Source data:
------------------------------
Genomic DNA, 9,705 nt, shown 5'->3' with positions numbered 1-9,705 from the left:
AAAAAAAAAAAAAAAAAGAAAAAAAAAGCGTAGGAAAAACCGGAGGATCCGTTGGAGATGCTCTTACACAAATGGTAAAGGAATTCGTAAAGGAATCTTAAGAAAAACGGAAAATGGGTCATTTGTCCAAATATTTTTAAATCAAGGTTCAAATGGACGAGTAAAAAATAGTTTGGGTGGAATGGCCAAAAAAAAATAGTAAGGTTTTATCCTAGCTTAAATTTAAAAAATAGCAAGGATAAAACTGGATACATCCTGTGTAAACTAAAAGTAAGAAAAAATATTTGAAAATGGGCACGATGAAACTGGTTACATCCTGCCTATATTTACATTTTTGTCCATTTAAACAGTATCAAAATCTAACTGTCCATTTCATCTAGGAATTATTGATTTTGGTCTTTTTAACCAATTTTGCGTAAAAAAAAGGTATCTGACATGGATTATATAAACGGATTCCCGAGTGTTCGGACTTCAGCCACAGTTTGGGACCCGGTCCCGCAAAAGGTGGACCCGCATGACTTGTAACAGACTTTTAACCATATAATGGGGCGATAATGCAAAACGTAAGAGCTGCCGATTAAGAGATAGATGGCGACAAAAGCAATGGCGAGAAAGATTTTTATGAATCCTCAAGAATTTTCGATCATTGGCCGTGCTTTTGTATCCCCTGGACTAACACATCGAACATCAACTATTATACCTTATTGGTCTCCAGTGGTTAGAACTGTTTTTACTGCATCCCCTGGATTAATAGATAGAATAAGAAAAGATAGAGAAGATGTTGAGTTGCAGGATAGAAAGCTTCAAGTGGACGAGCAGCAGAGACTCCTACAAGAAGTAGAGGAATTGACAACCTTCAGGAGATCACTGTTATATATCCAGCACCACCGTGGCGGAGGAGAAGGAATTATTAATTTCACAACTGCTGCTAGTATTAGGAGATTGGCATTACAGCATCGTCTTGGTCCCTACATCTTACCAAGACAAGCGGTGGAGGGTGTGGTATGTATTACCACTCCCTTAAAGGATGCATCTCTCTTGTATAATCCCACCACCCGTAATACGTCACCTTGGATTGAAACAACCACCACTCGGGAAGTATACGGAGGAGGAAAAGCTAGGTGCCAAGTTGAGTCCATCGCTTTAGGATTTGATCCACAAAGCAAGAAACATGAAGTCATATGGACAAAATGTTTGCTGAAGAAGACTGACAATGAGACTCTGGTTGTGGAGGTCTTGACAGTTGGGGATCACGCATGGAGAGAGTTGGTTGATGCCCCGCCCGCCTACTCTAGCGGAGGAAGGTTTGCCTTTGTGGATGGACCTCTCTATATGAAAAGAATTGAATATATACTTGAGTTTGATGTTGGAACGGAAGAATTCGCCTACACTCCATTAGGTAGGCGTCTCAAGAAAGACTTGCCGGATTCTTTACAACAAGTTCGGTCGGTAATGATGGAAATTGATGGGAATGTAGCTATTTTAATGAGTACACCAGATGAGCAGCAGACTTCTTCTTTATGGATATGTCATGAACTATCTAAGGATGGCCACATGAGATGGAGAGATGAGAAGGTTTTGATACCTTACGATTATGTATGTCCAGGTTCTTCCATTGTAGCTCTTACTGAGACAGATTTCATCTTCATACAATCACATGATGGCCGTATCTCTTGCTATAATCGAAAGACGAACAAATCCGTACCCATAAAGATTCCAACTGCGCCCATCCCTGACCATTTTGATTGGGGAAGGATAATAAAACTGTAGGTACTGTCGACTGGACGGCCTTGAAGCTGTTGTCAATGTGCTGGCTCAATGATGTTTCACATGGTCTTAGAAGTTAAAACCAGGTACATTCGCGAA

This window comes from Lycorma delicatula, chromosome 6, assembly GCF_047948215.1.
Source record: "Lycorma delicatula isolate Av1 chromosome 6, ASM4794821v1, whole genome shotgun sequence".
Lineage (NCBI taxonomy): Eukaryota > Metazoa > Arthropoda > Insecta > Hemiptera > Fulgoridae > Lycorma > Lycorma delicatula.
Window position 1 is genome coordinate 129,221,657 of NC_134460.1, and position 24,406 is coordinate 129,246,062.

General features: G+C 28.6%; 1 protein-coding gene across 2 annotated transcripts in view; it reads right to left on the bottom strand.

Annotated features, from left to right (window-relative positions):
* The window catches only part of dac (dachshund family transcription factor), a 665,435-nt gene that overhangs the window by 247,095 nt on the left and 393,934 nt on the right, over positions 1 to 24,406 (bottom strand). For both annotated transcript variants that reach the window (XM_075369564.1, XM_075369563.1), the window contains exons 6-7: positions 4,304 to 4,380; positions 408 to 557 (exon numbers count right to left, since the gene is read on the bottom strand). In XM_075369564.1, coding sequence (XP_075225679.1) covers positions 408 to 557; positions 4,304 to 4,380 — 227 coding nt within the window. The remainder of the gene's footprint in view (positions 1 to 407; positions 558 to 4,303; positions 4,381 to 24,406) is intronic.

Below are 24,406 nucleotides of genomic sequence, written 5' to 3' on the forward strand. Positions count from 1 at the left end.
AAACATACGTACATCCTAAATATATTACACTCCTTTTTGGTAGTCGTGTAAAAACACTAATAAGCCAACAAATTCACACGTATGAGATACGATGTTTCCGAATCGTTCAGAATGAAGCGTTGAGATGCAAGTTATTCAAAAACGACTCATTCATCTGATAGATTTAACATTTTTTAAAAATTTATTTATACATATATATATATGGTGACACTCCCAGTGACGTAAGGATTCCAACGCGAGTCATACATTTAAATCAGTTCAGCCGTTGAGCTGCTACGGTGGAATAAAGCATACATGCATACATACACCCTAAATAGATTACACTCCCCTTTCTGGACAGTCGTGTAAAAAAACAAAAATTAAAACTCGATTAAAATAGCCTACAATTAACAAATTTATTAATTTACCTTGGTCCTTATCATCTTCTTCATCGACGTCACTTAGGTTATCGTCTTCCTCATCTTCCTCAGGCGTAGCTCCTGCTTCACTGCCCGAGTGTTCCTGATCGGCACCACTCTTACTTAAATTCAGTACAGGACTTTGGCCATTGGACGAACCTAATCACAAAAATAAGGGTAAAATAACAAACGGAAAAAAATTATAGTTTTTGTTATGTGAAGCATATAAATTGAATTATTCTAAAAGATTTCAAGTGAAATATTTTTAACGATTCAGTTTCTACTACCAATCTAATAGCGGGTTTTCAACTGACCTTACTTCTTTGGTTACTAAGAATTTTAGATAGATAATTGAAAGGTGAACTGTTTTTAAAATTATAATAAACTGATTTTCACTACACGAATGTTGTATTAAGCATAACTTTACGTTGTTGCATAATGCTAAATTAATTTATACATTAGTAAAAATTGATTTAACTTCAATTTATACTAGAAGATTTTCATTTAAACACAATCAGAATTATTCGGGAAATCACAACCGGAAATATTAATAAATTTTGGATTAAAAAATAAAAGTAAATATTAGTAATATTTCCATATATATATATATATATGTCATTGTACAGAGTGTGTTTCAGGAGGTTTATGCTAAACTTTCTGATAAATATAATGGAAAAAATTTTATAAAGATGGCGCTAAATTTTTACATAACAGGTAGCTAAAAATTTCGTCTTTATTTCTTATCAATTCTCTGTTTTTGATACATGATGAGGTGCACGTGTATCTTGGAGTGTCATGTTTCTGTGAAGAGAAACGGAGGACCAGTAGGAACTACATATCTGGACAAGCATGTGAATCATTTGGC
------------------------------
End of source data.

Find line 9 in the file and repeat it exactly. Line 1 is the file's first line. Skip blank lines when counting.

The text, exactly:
* The window catches only part of dac (dachshund family transcription factor), a 665,435-nt gene that overhangs the window by 247,095 nt on the left and 393,934 nt on the right, over positions 1 to 24,406 (bottom strand). For both annotated transcript variants that reach the window (XM_075369564.1, XM_075369563.1), the window contains exons 6-7: positions 4,304 to 4,380; positions 408 to 557 (exon numbers count right to left, since the gene is read on the bottom strand). In XM_075369564.1, coding sequence (XP_075225679.1) covers positions 408 to 557; positions 4,304 to 4,380 — 227 coding nt within the window. The remainder of the gene's footprint in view (positions 1 to 407; positions 558 to 4,303; positions 4,381 to 24,406) is intronic.